Africa: Infertile women still suffer stigma, discrimination

By Herman Opondo


Infertile women still suffer discrimination, stigma and ostracism, Sarah Opendi, Minister of State of Health, Uganda noted that in Africa including Uganda has disclosed.
Speaking in Kampala at the launch of a programme to empower infertile women, the minister said more often an inability to have a child or to become pregnant results in the woman being greatly isolated, disinherited or assaulted.
“This sometimes also results in divorce or physical and psychological violence. I am glad to see an initiative that addresses this challenge in the public domain in Africa as it is something that no one talks about and is treated as secret. ‘Merck More than a Mother’ is therefore very important for Africa since it aims to define interventions to reduce the stigma and social suffering of infertile women across the continent,” she said.
Empowering Berna’, a partnership between Merck, a leading science and technology company, with Uganda Ministry of Health, the programme aims to support infertile women across the country through small business empowerment.
“I believe in women empowerment and especially childless women – they are mistreated and discriminated in many cultures for being unable to have children and start a family. Empowering these women through access to information, health, and change of mind set to remove the stigma of infertility is needed. Through ‘Merck More than a Mother’ we are supporting this strong message together with our partners and we will continue our commitment to improve access to regulated and effective fertility care in Africa,” Belén Garijo, Member of Executive Board and CEO of Merck Healthcare emphasized:
Madame Brigitte Touadera, the First Lady of the Central African Republic (CAR) said the social suffering infertile women go through and the role that ‘Merck More than a Mother’ is playing to eliminate this suffering and stigmatization by raising awareness about infertility prevention, male infertility and the necessity of a team approach to family building among couples which is very critical for Africa.
“Empowering those women across Ugandan rural villages was very essential, those women suffered great deal of discrimination, violence and isolation. Moreover meeting community members and leaders there to emphasize the importance to change their perception of infertility and infertile women in specific was very productive. I have witnessed firsthand the instant change of their mind-set and the transformation of those vulnerable childless women to strong, proud and productive community members,” said Rasha Kelej, Chief Social Officer, Merck Healthcare.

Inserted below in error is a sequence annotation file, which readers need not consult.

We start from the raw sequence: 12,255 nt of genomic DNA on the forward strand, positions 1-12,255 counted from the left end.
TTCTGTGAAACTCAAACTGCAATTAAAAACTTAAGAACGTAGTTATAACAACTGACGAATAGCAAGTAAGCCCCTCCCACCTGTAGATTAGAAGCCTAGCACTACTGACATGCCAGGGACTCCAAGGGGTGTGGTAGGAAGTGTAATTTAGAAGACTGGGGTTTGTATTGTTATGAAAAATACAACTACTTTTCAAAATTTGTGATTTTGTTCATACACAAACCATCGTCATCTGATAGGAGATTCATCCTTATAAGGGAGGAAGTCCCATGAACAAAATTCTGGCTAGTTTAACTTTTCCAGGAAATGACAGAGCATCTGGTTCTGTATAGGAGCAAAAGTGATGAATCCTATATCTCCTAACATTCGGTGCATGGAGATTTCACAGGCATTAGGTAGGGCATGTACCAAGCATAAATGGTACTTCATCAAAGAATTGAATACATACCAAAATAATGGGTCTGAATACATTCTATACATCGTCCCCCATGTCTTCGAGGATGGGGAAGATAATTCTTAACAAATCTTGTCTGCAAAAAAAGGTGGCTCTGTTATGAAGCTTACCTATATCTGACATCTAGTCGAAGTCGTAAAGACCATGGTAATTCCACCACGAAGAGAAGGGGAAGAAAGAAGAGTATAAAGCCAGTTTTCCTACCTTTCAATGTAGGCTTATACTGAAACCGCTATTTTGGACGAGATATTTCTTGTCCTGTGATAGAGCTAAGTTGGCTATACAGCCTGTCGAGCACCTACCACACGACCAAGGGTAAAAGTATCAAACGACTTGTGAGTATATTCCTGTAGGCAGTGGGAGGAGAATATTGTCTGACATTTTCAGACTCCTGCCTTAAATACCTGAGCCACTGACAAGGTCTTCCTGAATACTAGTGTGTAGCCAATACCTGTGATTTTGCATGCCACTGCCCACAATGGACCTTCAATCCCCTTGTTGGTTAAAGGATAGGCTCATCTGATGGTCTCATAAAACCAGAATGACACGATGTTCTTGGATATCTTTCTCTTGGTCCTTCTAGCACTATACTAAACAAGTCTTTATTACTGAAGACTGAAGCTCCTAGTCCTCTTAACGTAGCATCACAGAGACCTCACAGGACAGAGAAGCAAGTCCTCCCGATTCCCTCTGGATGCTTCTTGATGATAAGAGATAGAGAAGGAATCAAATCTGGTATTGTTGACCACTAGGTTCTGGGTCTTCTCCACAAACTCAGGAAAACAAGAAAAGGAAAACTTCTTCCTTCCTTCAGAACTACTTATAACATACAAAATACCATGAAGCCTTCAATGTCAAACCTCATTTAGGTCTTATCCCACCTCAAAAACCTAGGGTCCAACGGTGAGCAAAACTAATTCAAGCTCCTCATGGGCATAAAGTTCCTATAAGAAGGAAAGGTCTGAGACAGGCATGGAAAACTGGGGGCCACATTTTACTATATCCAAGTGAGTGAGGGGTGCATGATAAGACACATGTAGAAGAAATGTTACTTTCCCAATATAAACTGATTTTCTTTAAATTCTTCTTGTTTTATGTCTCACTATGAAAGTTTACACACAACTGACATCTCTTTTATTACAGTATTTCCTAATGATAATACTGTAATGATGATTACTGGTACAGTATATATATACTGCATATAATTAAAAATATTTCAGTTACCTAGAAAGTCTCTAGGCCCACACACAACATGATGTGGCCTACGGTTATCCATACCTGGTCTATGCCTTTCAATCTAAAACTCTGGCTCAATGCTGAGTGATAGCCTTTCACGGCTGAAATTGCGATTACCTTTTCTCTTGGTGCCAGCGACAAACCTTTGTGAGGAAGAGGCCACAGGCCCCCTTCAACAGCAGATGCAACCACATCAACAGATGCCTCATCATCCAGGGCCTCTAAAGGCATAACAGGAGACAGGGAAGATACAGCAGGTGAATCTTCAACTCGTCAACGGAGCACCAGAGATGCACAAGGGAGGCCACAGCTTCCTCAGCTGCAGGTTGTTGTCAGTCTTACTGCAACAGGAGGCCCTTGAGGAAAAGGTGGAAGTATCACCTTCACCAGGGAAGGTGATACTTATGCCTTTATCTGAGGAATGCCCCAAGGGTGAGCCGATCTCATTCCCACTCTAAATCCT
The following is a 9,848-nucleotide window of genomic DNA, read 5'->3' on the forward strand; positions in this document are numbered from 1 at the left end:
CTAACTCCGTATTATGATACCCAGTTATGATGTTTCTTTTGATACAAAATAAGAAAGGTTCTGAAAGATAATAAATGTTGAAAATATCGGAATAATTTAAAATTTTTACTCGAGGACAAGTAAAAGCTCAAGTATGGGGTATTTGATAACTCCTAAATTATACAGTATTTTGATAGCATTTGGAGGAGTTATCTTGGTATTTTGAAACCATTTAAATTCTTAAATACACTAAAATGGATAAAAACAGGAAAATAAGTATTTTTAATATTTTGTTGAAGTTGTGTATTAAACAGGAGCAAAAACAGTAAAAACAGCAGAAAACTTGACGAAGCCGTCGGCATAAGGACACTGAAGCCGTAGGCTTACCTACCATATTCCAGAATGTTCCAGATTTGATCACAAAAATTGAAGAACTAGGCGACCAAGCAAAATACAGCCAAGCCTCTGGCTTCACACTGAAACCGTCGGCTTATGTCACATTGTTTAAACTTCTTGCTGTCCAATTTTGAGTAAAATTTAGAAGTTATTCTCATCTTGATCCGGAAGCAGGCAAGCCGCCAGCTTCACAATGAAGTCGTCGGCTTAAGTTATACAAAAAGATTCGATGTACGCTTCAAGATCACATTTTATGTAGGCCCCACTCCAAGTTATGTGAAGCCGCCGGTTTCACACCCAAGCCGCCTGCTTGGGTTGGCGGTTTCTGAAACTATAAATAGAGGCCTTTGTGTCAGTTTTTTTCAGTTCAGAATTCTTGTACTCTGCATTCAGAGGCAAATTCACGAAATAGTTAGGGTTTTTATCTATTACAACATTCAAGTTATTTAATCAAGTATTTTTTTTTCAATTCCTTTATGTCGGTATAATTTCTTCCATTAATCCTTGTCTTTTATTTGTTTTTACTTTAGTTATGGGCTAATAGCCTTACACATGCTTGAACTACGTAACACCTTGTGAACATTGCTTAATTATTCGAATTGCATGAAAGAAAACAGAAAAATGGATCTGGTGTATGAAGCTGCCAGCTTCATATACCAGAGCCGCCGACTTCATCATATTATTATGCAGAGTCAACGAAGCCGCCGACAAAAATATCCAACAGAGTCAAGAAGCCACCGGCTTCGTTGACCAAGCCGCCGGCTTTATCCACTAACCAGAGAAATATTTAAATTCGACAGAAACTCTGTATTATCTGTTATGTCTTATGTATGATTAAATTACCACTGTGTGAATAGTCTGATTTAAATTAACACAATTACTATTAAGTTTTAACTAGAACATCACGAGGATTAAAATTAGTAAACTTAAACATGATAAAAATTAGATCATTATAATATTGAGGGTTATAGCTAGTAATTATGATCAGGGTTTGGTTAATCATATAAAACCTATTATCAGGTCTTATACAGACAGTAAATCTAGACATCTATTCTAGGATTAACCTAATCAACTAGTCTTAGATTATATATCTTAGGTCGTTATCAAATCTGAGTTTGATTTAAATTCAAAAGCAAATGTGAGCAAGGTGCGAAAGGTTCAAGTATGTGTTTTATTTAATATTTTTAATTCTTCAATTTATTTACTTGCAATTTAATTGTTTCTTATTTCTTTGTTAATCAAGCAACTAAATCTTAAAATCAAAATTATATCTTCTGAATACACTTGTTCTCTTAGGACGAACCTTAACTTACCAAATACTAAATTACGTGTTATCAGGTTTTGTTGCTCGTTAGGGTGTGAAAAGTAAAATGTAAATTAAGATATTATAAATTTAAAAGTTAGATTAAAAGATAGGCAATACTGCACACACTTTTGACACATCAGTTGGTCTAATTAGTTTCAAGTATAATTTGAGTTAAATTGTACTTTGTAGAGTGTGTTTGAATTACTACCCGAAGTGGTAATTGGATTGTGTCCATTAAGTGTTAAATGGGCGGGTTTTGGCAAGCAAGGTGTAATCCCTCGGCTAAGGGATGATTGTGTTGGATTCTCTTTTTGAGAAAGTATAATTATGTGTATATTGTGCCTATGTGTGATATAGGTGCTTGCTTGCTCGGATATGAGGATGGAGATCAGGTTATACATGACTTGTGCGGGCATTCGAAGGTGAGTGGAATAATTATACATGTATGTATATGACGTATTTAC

According to the World Health Organization (WHO), lower levels of development are thought to be associated with higher levels of non-genetic and preventable causes of infertility such as poor nutrition, untreated sexually transmitted infections (STIs), unsafe abortion, consequence of infections caused by the practice of female genital mutilation, exposure to smoking and to leaded petrol and other environmental pollutants. Hence prevention awareness is very important,” Sarah Opendi added.
“The businesses established by ‘Empowering Berna’ project are benefitting over 800 women in many districts in Uganda who have come together in groups and have been trained and supported to establish bakery, catering and tent hire businesses and more. They are currently able to earn an income to support themselves from their own new businesses – they are now ‘more than mothers’,” Rasha Kelej added.
Over 1,000 infertile women in Kenya, Uganda, Nigeria, Ghana, Tanzania, CAR, Ethiopia, Liberia and Cote D’Ivoire who can no longer be treated have been empowered socially and economically to lead independent and happier lives through ‘Empowering Berna’.
The event in Uganda was attended by policy makers including ministers and fertility experts and included: Sarah Opendi, Minister of State of Health, Uganda; Zuliatu Cooper, Deputy Minister of Health and Sanitation, Sierra Leone; Virginie Baikoua, Minister of Social Affairs and National Reconciliation, CAR; Joyce Lay, Member of Parliament, Kenya; Oladapo Ashiru, President of Africa Fertility Society; Joe Simpson, Past President, International Federation of Fertility Societies; Paul Le Roux, President of Southern African Society of Reproductive Medicine and Gynaecological Endoscopy; Kamini Rao, Chair Southern African Society of Reproductive Medicine and Gynaecological; and Mohamed Kamal, President of Future Assured Foundation, Nigeria.

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